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SMBs Face Key Decisions About WLANs, 802.11n

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A News.com commentary by Selina Lo, the CEO of Ruckus Wireless, touches on the intricacies of corporate Wi-Fi deployments. The base question is why small and medium-sized business (SMB) use of the technology has languished while the consumer market has thrived.

 

Lo quotes two research houses. Forrester ran a survey of more than 500 SMBs in the U.S. and Europe and found that more than half had no plans for Wi-Fi. Dell'Oro Group says penetration into the enterprise is only about 15 percent, Lo says.

 

Wi-Fi, which will soon be given the new capabilities and face the new challenges of 802.11n, is not as simple to deploy in a corporate environment as it is in a home or very small business. In a small setting, a single access point (AP) does the job. In bigger wireless local area network (WLAN) rollouts, a great number of APs must be deployed and managed. This requires careful planning and a lot of monitoring and agility to deal with environmental issues and topology changes once the system is deployed.

 

Peeling the onion a bit reveals what the difficulty is. Wi-Fi signals are vulnerable to myriad sources of interference. When faced with this confusion, Wi-Fi systems throttle down and provide far lower data rates than their advertised top speeds. Needless to say, this makes for a lot of awkward calls between those using the technology and the IT department.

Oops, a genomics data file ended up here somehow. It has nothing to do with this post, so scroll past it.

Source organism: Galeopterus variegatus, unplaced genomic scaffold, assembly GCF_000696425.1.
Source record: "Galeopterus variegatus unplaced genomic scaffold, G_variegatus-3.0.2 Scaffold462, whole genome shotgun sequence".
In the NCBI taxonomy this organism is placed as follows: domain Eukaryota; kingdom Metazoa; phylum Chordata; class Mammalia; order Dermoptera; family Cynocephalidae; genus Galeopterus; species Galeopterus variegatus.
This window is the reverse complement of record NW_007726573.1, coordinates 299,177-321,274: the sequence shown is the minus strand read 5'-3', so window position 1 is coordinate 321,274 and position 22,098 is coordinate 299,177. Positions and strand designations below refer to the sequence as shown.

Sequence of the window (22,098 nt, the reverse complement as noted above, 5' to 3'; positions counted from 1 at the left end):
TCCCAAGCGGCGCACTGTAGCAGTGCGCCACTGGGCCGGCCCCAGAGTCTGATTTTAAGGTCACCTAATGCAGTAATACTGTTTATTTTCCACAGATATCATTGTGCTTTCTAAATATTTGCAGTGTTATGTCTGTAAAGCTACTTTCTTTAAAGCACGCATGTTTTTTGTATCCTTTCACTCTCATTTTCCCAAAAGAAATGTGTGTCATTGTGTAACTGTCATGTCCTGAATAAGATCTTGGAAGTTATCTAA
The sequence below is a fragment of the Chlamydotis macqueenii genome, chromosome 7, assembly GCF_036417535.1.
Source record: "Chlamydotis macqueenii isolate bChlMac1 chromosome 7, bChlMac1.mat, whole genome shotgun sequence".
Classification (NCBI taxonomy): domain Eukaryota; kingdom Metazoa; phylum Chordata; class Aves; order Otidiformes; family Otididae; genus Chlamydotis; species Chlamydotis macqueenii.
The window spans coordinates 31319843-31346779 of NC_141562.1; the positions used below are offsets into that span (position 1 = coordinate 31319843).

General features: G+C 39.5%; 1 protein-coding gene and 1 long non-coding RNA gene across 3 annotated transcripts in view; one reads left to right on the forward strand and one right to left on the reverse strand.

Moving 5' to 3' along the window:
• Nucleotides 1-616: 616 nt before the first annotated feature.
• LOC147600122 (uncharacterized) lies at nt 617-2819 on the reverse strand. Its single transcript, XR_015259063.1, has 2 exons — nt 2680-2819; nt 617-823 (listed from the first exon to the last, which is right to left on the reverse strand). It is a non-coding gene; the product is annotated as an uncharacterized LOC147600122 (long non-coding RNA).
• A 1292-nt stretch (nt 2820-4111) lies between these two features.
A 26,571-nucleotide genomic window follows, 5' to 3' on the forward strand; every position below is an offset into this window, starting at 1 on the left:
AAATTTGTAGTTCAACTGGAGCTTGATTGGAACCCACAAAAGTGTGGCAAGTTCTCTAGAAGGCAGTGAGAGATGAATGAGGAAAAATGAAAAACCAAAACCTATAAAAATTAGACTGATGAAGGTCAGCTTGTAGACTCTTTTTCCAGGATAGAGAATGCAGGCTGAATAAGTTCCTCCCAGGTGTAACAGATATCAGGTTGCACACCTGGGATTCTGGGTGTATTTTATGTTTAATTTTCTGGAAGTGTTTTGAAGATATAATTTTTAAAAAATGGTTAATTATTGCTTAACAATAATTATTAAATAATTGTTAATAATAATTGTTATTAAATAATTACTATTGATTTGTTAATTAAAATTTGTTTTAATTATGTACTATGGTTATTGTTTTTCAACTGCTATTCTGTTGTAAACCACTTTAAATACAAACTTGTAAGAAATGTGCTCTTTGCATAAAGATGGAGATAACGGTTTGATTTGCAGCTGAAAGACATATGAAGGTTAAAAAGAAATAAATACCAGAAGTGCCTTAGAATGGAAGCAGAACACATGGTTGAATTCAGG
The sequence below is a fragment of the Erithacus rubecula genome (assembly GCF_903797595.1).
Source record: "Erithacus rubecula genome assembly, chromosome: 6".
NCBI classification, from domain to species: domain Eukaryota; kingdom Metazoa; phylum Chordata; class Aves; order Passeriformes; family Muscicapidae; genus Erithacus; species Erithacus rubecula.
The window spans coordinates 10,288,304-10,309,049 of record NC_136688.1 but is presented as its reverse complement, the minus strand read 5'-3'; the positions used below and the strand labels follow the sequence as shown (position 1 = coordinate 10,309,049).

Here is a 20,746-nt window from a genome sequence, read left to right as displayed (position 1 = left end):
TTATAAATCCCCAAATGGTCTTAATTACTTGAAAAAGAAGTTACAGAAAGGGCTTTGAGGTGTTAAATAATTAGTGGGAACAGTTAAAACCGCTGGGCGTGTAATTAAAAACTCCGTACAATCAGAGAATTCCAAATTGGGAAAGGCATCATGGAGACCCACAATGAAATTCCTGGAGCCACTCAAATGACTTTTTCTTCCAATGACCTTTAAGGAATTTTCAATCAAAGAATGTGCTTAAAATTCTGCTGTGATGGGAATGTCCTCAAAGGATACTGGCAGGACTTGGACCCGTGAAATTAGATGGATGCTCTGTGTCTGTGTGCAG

This is a challenging landscape. A corporate WLAN will have to support all traditional corporate data services and, increasingly, iPhones, Wi-Fi-enabled BlackBerries, and scores of other powerful devices. While tools and business-grade infrastructure -- such as recently released products from Aruba and NextHop -- are available, the airwaves will be busy and the demands great.

 

Another layer of increasing complexity is the Wi-Fi network itself. 802.11n is a higher-speed version of Wi-Fi that ties multiple Wi-Fi radios together. These radios can interfere with each other and bring in more troublesome signals from the surrounding environment. The answer, Lo says, is smart beam technology that monitors the radio frequency (RF) environment and directs signals away from noisy areas.

 

While those palliatives may work, the signs point to increasing complexity. Decisions about 802.11n must be made by IT departments and C-level executives within this context. The road to a 802.11n standard has been a rough one, and a final version isn't expected in the near future. In an effort to gain market share, the Wi-Fi Alliance last month began interoperability testing of pre-standard 802.11n gear. This CRN piece looks at some of the gear that has been certified.

 

The world of enterprise Wi-Fi has many moving parts. Corporate infrastructures must be stabilized and SMB managers must thoroughly understand the technical ramifications of WLAN deployments and simply whether they have the manpower to support such a finicky new platform. They also must decide whether to move to 802.11n or, as some observers suggest, do everything possible to wait until the dust settles and a final standard is promulgated.

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